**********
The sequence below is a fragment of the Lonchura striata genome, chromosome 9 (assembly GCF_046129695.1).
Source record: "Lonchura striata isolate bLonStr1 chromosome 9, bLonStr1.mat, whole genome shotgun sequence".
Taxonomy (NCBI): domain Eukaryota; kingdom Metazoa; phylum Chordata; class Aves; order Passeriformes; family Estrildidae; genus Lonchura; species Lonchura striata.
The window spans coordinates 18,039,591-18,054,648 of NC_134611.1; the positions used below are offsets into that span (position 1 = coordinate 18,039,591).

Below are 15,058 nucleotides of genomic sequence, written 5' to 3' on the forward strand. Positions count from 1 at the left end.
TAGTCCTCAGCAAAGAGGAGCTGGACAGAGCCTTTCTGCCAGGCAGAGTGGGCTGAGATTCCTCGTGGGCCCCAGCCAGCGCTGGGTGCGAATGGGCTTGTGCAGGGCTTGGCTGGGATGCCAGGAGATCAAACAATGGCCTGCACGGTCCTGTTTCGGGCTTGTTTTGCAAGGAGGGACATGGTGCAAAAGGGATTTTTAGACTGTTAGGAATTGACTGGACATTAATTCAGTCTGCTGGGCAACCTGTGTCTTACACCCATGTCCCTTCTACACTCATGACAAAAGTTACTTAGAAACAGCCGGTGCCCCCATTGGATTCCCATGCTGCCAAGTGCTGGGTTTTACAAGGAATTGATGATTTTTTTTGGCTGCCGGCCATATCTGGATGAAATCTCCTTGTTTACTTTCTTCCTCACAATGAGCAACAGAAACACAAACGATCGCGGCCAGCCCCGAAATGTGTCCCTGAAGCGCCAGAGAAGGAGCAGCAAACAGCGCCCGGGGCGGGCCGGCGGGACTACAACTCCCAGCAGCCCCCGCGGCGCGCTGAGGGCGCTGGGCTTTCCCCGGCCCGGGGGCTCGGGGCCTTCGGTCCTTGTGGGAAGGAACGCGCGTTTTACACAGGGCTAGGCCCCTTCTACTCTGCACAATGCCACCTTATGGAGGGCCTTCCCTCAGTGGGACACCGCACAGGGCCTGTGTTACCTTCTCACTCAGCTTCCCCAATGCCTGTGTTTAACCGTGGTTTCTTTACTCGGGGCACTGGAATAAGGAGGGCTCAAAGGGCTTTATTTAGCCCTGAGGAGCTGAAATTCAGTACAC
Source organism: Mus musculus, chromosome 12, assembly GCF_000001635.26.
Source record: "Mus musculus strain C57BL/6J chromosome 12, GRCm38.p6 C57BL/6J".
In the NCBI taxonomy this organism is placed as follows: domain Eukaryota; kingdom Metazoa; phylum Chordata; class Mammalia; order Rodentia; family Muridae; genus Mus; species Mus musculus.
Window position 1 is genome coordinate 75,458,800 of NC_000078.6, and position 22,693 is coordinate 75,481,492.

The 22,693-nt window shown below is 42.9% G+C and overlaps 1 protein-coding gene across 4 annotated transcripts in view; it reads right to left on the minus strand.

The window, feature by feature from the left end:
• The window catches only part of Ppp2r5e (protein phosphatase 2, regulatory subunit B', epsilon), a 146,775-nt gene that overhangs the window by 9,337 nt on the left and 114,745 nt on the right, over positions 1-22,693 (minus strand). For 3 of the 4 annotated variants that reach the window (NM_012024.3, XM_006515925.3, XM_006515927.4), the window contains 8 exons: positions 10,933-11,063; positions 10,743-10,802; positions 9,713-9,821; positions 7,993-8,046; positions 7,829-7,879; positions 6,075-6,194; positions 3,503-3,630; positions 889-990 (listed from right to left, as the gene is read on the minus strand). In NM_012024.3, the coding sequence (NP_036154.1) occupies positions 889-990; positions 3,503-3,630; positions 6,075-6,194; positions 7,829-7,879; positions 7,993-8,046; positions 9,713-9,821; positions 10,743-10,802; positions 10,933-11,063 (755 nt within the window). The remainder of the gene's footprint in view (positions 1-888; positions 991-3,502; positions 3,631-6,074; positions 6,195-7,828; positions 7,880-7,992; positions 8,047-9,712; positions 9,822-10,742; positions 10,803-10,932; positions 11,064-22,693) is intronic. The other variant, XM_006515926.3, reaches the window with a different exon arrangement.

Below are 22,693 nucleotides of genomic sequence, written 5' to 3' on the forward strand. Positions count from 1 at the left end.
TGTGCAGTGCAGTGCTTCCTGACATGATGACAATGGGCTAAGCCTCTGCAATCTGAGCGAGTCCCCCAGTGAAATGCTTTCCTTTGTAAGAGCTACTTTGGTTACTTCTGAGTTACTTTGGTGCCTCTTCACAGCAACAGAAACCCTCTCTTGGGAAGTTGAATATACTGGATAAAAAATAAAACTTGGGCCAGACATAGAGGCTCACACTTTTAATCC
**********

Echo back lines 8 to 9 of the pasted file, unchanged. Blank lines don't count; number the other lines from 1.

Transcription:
Source record: "Mus musculus strain C57BL/6J chromosome 12, GRCm38.p6 C57BL/6J".
In the NCBI taxonomy this organism is placed as follows: domain Eukaryota; kingdom Metazoa; phylum Chordata; class Mammalia; order Rodentia; family Muridae; genus Mus; species Mus musculus.